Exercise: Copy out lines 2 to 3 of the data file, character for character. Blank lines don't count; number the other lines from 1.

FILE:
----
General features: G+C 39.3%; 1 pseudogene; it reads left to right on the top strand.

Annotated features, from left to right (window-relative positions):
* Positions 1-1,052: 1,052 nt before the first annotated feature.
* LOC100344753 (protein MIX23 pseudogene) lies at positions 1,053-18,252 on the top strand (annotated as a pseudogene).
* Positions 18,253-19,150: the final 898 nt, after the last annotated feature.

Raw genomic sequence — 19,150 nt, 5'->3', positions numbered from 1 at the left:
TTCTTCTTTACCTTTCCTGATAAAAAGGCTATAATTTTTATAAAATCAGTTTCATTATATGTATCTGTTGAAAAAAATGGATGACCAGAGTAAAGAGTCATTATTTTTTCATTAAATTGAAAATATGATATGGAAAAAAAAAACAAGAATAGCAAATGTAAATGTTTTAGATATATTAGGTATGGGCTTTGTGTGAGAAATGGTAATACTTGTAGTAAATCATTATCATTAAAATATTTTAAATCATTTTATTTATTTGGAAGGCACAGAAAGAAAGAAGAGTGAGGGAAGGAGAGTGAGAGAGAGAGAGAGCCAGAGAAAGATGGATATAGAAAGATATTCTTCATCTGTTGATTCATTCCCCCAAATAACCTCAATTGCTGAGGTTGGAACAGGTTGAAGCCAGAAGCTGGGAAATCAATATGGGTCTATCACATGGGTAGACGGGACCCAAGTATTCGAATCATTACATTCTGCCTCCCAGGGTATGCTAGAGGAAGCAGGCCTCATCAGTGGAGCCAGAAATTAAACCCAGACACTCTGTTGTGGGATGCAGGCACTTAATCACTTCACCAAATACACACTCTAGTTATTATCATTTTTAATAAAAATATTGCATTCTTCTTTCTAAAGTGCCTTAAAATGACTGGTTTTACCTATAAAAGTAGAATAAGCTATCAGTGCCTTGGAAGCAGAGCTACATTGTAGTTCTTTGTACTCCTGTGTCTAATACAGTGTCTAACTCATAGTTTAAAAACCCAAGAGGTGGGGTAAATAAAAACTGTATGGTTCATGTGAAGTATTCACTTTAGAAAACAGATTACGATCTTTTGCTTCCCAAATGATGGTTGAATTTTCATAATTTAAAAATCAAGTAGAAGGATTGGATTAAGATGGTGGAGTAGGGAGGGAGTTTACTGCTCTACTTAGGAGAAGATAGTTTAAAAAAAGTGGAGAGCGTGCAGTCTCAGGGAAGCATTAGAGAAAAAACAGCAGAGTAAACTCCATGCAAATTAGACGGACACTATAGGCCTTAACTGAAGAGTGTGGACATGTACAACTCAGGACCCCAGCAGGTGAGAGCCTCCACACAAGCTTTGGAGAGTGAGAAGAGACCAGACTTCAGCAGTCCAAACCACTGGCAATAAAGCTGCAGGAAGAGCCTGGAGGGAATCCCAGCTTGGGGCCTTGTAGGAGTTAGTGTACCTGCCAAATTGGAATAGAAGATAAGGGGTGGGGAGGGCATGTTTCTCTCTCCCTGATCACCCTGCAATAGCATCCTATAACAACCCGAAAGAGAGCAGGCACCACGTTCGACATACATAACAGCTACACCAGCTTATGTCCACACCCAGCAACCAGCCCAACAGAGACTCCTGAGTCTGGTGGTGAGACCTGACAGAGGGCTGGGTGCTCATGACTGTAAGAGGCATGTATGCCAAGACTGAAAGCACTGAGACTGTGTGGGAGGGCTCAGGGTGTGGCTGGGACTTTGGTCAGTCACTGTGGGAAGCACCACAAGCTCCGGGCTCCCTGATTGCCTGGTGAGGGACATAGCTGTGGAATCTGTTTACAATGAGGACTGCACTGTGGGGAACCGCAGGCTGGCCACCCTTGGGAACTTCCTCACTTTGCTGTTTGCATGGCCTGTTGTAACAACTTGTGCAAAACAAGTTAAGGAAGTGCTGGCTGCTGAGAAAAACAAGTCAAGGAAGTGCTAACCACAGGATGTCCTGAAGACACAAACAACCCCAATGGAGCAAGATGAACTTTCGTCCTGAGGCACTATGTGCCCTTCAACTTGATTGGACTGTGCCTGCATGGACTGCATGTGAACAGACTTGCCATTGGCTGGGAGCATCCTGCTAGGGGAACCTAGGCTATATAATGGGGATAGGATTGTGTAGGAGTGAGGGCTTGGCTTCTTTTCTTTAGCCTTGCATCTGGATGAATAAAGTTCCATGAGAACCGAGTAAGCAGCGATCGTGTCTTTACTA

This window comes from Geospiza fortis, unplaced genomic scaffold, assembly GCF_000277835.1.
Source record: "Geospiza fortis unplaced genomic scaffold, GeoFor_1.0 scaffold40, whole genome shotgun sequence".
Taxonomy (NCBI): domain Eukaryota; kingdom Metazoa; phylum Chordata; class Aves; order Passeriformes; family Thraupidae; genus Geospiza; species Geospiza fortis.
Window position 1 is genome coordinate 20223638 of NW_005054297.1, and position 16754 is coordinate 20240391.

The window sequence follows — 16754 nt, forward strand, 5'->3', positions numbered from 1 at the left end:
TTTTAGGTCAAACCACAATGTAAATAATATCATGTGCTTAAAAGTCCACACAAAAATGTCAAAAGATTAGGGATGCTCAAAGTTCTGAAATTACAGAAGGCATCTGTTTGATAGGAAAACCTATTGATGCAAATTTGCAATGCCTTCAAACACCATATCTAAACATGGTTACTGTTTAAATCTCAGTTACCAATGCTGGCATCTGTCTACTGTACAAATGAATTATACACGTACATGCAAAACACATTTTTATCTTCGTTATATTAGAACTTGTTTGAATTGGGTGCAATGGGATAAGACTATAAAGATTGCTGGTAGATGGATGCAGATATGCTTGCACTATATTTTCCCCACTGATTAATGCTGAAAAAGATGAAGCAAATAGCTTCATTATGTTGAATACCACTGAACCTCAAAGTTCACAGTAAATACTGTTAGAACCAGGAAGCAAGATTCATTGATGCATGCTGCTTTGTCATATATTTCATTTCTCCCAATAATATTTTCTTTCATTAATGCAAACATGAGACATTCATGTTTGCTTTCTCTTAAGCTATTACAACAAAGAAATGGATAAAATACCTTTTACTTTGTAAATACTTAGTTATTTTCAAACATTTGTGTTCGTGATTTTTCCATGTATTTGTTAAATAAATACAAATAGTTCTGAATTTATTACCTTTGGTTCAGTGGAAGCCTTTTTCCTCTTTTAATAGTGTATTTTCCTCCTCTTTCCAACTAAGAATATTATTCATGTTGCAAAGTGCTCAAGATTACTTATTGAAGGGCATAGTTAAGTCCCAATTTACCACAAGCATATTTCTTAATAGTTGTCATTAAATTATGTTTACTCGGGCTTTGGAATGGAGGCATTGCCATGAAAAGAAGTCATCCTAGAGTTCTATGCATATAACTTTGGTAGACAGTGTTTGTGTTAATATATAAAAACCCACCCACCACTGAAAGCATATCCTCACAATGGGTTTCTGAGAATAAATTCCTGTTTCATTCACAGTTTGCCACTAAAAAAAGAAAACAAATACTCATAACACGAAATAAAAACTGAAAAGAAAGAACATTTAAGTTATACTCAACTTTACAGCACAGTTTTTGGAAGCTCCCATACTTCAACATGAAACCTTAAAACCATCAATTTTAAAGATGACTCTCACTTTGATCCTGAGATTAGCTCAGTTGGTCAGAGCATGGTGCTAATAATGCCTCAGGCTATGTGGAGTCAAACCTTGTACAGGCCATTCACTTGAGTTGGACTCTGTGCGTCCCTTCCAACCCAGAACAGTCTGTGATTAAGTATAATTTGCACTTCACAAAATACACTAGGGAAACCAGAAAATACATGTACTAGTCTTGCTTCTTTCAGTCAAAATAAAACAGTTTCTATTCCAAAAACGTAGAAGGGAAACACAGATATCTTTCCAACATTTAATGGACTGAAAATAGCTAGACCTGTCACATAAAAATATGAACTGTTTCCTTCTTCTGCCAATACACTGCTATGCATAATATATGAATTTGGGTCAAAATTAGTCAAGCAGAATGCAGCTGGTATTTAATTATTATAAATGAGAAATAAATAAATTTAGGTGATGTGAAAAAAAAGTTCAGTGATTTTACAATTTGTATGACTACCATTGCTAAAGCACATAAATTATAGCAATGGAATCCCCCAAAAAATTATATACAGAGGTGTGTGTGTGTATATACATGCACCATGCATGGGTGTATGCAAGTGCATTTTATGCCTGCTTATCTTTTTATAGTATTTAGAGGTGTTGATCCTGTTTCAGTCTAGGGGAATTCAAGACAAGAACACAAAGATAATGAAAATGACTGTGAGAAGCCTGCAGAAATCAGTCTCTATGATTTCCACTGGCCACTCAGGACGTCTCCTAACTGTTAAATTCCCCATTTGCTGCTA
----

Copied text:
Annotated features, from left to right (window-relative positions):
* Positions 1-1,052: 1,052 nt before the first annotated feature.